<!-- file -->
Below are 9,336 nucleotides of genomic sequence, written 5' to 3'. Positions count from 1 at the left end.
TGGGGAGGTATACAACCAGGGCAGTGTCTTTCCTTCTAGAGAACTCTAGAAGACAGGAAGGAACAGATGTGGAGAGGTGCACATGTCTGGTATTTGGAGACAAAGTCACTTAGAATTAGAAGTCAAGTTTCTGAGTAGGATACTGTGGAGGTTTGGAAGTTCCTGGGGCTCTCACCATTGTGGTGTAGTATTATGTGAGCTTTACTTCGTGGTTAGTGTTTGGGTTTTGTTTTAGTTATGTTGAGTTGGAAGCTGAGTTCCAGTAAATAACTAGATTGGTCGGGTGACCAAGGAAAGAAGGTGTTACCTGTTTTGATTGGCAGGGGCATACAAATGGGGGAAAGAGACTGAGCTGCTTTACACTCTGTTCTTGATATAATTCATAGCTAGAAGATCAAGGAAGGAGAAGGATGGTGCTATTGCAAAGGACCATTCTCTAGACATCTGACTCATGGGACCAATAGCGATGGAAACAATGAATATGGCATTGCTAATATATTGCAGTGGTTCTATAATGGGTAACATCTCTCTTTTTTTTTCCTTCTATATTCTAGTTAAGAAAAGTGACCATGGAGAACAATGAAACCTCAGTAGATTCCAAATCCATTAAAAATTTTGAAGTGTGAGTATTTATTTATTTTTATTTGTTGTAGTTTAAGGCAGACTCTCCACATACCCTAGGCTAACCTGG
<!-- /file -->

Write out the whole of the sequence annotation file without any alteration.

Below are 9,336 nucleotides of genomic sequence, written 5' to 3'. Positions count from 1 at the left end.
TGGGGAGGTATACAACCAGGGCAGTGTCTTTCCTTCTAGAGAACTCTAGAAGACAGGAAGGAACAGATGTGGAGAGGTGCACATGTCTGGTATTTGGAGACAAAGTCACTTAGAATTAGAAGTCAAGTTTCTGAGTAGGATACTGTGGAGGTTTGGAAGTTCCTGGGGCTCTCACCATTGTGGTGTAGTATTATGTGAGCTTTACTTCGTGGTTAGTGTTTGGGTTTTGTTTTAGTTATGTTGAGTTGGAAGCTGAGTTCCAGTAAATAACTAGATTGGTCGGGTGACCAAGGAAAGAAGGTGTTACCTGTTTTGATTGGCAGGGGCATACAAATGGGGGAAAGAGACTGAGCTGCTTTACACTCTGTTCTTGATATAATTCATAGCTAGAAGATCAAGGAAGGAGAAGGATGGTGCTATTGCAAAGGACCATTCTCTAGACATCTGACTCATGGGACCAATAGCGATGGAAACAATGAATATGGCATTGCTAATATATTGCAGTGGTTCTATAATGGGTAACATCTCTCTTTTTTTTTCCTTCTATATTCTAGTTAAGAAAAGTGACCATGGAGAACAATGAAACCTCAGTAGATTCCAAATCCATTAAAAATTTTGAAGTGTGAGTATTTATTTATTTTTATTTGTTGTAGTTTAAGGCAGACTCTCCACATACCCTAGGCTAACCTGG